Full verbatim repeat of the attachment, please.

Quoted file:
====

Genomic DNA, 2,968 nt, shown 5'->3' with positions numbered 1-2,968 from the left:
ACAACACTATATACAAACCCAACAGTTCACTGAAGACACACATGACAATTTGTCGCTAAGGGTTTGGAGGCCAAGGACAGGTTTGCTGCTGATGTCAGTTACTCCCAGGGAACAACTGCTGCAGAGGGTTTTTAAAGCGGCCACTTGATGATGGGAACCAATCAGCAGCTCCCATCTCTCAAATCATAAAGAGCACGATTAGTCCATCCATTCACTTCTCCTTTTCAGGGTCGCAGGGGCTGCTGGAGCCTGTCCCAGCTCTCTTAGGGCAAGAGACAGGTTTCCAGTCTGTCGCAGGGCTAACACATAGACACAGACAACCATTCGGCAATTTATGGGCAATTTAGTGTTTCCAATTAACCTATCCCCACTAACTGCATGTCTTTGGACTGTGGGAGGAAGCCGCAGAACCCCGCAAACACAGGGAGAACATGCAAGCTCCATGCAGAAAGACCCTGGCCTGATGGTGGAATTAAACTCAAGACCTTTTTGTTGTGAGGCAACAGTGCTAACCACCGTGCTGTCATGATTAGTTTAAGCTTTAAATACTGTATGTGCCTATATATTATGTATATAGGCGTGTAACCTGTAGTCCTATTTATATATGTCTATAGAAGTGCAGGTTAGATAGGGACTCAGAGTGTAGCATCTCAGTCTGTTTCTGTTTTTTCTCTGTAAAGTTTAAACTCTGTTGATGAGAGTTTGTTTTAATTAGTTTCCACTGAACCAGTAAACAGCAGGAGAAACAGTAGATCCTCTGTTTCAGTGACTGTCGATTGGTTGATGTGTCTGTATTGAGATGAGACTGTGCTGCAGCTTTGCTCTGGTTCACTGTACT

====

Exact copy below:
Genomic DNA, 2,968 nt, shown 5'->3' with positions numbered 1-2,968 from the left:
ACAACACTATATACAAACCCAACAGTTCACTGAAGACACACATGACAATTTGTCGCTAAGGGTTTGGAGGCCAAGGACAGGTTTGCTGCTGATGTCAGTTACTCCCAGGGAACAACTGCTGCAGAGGGTTTTTAAAGCGGCCACTTGATGATGGGAACCAATCAGCAGCTCCCATCTCTCAAATCATAAAGAGCACGATTAGTCCATCCATTCACTTCTCCTTTTCAGGGTCGCAGGGGCTGCTGGAGCCTGTCCCAGCTCTCTTAGGGCAAGAGACAGGTTTCCAGTCTGTCGCAGGGCTAACACATAGACACAGACAACCATTCGGCAATTTATGGGCAATTTAGTGTTTCCAATTAACCTATCCCCACTAACTGCATGTCTTTGGACTGTGGGAGGAAGCCGCAGAACCCCGCAAACACAGGGAGAACATGCAAGCTCCATGCAGAAAGACCCTGGCCTGATGGTGGAATTAAACTCAAGACCTTTTTGTTGTGAGGCAACAGTGCTAACCACCGTGCTGTCATGATTAGTTTAAGCTTTAAATACTGTATGTGCCTATATATTATGTATATAGGCGTGTAACCTGTAGTCCTATTTATATATGTCTATAGAAGTGCAGGTTAGATAGGGACTCAGAGTGTAGCATCTCAGTCTGTTTCTGTTTTTTCTCTGTAAAGTTTAAACTCTGTTGATGAGAGTTTGTTTTAATTAGTTTCCACTGAACCAGTAAACAGCAGGAGAAACAGTAGATCCTCTGTTTCAGTGACTGTCGATTGGTTGATGTGTCTGTATTGAGATGAGACTGTGCTGCAGCTTTGCTCTGGTTCACTGTACT